Arber’s approach to DTC is indicative of how more brand founders are realizing that they can’t realistically rely on all sales to come from their DTC channel. It’s why some CPG brands, like beverage makers Liquid Death and Juneshine, have moved away from using their websites purely as sales vehicles, and more so as hubs for marketing tools like content and branded merchandise. On the other hand, this approach also brings new challenges, including the need to juggle a number of major wholesale accounts in order to maintain growth.
Bryan Gildenberg, retail consultant and CEO of Confluencer Commerce, said Arber’s year-one model is similar to earlier retail-first brands that emphasized aesthetic and organic ingredients. “We saw this with brands like Method and Mrs Meyers, which brought a fresher design to a stale category,” Gildenberg said.
Historically, he said, Target has been a leading retailer most interested in developing these types of startup brands. “Target is always looking for brands that can make their shelf look different than everybody else’s, so they’re constantly on the lookout for emerging brands.”
Another big advantage that a digitally-native brand has when pegging its early growth to big retailers is the positive margins. “These innovators tend to take away market share from their commodified counterparts,” Gildenberg said.
But the trick is to maintain category momentum while hitting more stores — and often that involves continuous investments in new products or exclusives.
Arber is currently developing an additional 12 products that will be announced for the 2024 season. Dawson said there are also a few additional deals with retailers set to be unveiled in the coming year. “We’re also looking to double our turns with Walmart and hit aggressive goals with Target this year,” she said.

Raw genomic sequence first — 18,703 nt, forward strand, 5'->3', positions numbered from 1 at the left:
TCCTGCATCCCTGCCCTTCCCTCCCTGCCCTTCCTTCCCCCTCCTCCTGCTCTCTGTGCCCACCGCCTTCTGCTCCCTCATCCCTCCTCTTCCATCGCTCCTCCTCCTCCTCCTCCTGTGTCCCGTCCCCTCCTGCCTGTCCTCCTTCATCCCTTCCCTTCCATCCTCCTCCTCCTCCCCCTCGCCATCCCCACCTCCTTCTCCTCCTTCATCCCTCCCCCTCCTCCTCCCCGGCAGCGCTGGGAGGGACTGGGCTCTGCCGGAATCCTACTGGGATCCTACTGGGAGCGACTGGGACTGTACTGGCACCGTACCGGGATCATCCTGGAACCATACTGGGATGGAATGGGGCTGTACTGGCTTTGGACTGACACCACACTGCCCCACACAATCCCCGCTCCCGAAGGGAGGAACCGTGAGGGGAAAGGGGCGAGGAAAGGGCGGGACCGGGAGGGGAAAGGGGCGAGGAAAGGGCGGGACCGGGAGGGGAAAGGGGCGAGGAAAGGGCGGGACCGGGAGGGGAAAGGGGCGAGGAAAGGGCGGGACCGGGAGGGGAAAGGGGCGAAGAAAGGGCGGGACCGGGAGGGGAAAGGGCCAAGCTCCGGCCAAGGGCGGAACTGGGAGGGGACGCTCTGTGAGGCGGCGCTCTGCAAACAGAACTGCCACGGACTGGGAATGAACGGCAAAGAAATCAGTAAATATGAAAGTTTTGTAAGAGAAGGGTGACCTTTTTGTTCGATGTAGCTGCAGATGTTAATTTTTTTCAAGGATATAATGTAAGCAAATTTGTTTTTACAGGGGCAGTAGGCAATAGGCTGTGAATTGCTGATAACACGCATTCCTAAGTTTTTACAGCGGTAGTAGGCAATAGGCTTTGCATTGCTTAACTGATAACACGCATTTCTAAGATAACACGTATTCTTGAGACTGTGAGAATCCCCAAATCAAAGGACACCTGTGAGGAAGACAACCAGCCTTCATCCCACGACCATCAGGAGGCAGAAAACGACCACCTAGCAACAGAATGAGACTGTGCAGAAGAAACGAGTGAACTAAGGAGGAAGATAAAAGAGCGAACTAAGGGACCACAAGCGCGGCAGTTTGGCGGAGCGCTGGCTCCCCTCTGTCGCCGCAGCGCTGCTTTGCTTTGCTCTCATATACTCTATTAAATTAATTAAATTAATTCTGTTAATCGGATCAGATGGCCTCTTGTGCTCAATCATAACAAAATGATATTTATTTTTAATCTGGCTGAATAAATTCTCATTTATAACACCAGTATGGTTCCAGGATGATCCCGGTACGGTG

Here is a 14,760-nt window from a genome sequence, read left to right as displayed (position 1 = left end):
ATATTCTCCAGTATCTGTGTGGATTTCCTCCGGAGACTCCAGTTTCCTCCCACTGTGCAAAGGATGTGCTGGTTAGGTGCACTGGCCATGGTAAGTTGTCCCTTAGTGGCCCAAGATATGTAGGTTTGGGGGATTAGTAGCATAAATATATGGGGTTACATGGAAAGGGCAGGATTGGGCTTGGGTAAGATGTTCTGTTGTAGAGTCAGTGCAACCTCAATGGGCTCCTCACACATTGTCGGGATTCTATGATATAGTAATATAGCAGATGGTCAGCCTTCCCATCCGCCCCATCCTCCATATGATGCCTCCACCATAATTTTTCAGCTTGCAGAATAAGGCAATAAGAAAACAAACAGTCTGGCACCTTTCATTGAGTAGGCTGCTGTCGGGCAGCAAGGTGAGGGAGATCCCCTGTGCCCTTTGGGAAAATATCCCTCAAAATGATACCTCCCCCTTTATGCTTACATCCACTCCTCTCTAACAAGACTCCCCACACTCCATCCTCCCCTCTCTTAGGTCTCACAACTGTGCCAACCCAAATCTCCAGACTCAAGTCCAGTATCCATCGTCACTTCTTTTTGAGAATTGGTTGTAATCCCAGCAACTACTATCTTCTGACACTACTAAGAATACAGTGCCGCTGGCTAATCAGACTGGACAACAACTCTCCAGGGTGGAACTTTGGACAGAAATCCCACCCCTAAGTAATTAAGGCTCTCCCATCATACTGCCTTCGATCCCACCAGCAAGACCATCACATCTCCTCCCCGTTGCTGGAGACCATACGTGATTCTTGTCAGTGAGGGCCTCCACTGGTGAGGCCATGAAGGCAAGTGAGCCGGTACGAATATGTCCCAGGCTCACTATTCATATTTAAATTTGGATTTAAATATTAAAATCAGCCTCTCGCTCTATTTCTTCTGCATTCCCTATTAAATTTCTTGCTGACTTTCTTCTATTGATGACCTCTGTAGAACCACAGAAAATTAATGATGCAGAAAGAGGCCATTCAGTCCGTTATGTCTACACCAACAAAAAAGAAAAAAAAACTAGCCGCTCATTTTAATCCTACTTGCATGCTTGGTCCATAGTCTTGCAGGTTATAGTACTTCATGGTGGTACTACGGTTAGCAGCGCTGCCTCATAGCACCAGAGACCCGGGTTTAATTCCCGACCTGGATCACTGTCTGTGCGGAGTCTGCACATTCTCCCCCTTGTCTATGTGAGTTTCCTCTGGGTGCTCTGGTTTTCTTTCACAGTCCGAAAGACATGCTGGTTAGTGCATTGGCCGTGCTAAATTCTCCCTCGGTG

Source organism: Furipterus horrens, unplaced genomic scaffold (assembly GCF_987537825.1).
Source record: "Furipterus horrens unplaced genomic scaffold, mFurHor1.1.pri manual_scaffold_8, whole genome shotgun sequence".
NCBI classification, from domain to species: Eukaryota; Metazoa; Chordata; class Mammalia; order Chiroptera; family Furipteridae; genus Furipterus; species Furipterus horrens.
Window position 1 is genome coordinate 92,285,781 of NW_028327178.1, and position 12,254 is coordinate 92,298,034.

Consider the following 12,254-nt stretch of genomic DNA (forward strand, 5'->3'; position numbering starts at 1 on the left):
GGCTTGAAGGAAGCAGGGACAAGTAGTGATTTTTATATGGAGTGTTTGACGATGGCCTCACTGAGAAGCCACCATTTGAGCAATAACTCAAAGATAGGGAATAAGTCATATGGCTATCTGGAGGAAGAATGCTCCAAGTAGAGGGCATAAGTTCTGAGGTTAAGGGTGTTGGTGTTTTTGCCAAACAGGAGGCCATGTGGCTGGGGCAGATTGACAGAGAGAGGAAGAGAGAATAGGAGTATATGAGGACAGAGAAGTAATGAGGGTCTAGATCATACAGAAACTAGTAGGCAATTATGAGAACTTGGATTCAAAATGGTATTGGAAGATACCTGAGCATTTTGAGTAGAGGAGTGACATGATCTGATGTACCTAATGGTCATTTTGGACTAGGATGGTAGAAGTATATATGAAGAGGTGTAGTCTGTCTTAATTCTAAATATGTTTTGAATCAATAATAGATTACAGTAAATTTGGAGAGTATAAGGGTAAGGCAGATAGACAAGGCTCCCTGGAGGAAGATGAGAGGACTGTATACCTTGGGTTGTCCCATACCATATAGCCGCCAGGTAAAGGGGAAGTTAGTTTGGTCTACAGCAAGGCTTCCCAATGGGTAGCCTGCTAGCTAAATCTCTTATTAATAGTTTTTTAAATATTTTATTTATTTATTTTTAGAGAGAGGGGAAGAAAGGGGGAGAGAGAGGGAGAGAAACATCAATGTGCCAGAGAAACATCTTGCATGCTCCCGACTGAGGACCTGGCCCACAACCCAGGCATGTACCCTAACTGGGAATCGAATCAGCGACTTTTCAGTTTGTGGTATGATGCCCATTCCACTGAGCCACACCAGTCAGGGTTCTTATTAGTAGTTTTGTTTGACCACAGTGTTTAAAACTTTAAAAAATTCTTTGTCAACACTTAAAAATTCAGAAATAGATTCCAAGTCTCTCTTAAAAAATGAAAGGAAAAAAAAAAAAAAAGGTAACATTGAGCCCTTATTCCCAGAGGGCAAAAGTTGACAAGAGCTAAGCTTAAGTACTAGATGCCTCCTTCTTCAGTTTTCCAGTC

What I’m reading
- The rise of so-called “Shoppy shops” is the latest trend among digitally-native food and beverage brands trying to gain brand recognition offline. These kitschy stores, as Grubstreet pointed out, carry Instagram-friendly brands like Omsom sauces and Graza olive oil.
- Tinned seafood brand Fishwife has struck its first national retail deal. Adage spoke to CEO Becca Millstein about the brand’s Whole Foods launch and growth trajectory.
- Less than two months after filing for bankruptcy, direct-to-consumer wine club Winc got acquired by spirits startup Amass. As The Information reported, Amass will utilize Winc’s data-driven approach to selling alcohol.
What we’ve covered
- Facing crackdowns by the Federal Trade Commission, online brands are getting more cautious about subscription plan designs. Modern Retail spoke to executives from Outlines and NutraClick about why they’re making it easier for customers to modify or cancel subscriptions.
- Meta’s Advantage+ shopping shopping campaigns rollout is being welcomed by a number of advertisers and e-commerce brands. Agencies and brands like menswear startup True Classic broke down how they’re applying the automated ad product to their advertising campaigns.
- Online brands continue to struggle with excess inventory. Some, like Ursa Major and Carleen, are resorting to letting their customers in on the secret via deep discounts on overproduced SKUs.